Thursday, May 20, 2010

Review: Newspapers state Dr. Venter created synthetic life for the first time, but other scientists disagree


Telegraph recently published an article with a sub-headline, "Artificial life has been created in a laboratory for the first time by a maverick scientist." This maverick scientist is none other than Dr. Craig Venter, a scientist turned successful entrepreneur, known for his role as one of the first scientists to successfully map out the human genome.

His team's most recent work about "synthetic life" has been published in the journal Science. The article entitled, "Synthetic Genome Brings New Life to Bacterium", briefly describes how Venter's team was able to infuse genetic code artificially. The R&D price tag? About $40 million.

To date, there has never been any successful attempts to create a cell from scratch. The cell theory has been a basic foundation of biology: living cells come from other living cells.

I was curious to see if scientists were able to break this theory apart. It would be a game changer! Humanity creating life from basic elements would be more than just genetic engineering, it would mean that humanity is a creator of life, or to a degree, "playing god".

A careful look
While many journalists are caught up in the idea that mankind just created new life, a careful look at the research shows it was not a new creation of life but rather a new method of genetic engineering.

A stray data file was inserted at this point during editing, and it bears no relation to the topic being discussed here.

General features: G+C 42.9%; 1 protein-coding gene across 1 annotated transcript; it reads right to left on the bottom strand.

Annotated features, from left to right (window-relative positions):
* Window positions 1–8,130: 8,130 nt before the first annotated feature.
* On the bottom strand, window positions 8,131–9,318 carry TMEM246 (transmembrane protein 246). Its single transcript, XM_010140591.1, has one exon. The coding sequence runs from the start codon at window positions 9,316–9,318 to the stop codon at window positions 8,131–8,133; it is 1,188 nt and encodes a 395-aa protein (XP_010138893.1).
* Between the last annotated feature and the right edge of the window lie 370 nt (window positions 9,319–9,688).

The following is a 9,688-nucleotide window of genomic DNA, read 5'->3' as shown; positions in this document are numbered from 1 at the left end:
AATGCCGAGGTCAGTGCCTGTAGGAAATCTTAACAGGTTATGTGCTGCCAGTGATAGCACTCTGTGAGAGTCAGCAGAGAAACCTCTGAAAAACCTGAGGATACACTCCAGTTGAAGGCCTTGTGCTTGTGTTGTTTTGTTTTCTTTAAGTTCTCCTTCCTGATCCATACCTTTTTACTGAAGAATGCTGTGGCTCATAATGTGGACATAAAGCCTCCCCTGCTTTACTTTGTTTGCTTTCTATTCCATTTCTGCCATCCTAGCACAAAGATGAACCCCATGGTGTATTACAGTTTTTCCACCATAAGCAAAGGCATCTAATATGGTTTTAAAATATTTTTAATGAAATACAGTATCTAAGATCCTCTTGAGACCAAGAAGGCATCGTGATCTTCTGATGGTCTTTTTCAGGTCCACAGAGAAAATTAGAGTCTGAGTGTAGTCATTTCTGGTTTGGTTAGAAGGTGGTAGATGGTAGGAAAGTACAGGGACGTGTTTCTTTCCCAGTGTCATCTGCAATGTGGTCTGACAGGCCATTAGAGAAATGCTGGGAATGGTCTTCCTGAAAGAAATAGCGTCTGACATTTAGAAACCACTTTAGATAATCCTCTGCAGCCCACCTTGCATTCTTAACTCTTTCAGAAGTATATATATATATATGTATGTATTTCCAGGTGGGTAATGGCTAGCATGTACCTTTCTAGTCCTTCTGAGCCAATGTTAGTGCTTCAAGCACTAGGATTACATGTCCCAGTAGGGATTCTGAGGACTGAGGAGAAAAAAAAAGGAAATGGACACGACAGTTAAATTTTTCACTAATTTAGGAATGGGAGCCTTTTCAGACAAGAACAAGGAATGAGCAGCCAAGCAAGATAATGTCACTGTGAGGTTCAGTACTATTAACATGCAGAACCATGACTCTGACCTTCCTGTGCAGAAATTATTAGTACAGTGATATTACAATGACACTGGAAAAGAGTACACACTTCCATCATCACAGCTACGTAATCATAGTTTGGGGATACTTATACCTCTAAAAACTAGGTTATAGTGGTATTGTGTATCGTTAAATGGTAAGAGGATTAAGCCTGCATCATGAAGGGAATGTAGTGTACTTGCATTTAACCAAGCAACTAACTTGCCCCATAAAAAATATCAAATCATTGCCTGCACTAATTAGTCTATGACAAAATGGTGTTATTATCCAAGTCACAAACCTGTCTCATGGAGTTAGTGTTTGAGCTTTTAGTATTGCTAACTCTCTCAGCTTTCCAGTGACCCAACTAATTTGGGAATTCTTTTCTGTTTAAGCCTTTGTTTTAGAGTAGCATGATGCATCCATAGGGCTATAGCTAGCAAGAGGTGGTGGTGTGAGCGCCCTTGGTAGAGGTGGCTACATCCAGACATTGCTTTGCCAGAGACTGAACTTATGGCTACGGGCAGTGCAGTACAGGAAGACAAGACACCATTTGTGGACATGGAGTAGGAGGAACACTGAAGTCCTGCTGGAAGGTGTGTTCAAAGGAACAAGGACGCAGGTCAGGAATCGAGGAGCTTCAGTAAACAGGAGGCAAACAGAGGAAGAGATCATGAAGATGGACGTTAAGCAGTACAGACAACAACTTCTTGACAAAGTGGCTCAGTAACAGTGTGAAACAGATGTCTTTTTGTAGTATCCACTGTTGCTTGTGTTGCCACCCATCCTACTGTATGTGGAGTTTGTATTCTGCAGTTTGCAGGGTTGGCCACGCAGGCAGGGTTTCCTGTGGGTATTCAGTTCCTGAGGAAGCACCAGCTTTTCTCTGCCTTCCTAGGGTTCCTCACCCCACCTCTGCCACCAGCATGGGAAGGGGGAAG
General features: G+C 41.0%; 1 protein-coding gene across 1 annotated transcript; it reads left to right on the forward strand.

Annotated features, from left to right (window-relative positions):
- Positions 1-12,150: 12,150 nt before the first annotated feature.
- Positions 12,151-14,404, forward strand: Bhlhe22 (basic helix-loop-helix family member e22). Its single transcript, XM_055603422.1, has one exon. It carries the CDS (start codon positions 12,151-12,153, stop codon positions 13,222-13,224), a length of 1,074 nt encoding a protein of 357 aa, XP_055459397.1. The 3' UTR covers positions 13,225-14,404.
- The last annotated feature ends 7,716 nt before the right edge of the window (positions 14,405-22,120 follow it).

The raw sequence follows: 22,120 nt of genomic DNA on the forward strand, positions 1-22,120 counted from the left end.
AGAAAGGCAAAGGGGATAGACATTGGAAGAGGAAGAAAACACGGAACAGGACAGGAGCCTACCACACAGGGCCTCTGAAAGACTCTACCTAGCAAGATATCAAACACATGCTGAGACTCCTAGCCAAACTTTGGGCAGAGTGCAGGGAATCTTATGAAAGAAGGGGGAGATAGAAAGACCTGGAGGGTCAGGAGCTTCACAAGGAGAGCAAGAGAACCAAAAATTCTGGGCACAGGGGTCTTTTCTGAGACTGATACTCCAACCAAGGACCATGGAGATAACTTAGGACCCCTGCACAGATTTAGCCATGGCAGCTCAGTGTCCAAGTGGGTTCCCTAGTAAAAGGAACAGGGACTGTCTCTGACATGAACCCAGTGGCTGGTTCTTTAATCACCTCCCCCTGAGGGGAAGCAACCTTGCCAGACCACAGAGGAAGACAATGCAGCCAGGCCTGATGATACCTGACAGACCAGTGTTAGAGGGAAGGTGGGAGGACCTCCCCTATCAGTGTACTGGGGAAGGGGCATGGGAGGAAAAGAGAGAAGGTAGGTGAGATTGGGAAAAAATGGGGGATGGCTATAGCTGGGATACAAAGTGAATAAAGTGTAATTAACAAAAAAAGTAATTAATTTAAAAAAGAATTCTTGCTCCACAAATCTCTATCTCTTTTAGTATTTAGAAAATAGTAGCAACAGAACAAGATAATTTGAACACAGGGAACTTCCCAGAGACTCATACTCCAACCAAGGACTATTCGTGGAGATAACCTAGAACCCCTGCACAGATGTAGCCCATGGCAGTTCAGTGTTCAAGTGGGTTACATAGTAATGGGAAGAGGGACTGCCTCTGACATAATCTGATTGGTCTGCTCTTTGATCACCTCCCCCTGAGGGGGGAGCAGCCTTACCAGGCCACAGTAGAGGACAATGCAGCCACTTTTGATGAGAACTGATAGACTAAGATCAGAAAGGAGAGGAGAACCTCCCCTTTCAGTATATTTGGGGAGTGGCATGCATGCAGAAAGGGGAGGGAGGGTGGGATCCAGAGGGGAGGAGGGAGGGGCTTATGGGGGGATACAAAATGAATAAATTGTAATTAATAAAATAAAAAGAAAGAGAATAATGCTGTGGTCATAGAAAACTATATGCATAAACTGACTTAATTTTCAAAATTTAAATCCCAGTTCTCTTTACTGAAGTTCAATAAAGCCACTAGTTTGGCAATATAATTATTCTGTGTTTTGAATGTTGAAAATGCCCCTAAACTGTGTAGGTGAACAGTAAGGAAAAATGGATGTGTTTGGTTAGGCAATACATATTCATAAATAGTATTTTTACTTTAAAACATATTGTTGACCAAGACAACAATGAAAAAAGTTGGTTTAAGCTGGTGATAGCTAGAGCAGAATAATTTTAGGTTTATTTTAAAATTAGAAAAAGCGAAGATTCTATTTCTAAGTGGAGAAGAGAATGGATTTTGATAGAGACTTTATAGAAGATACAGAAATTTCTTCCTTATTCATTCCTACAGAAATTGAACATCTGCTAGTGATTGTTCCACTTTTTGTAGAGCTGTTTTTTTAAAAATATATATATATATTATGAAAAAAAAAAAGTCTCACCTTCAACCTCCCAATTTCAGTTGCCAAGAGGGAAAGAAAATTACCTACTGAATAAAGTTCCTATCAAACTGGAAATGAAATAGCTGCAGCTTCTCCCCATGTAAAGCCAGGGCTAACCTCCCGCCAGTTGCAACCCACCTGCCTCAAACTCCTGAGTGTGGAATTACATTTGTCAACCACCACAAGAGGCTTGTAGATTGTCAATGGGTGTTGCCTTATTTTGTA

To summarize in layman's terms, Dr. Venter's team was able to strip a bacterial cell's DNA and infuse another set of that they've developed. After grueling weeks, months, and years of research, they finally had a breakthrough on one weekend: their Frankenstein bacteria (M. capricolum) was able to reproduce.

I don't want to take away anything from this achievement, this is a great example of a new method of genetic engineering. However, it falls short of creating life synthetically as described by Telegraph and other news outlets, because the team was still not able to create life from scratch, but rather they had to use cells that were already alive.

Here's a quote from Science that speculative copy editors and journalists seem to have purposely missed:
"That's a pretty amazing accomplishment," says Anthony Forster, a molecular biologist at Vanderbilt University in Nashville, Tennessee. Still, he and others emphasize that this work didn't create a truly synthetic life form, because the genome was put into an existing cell.

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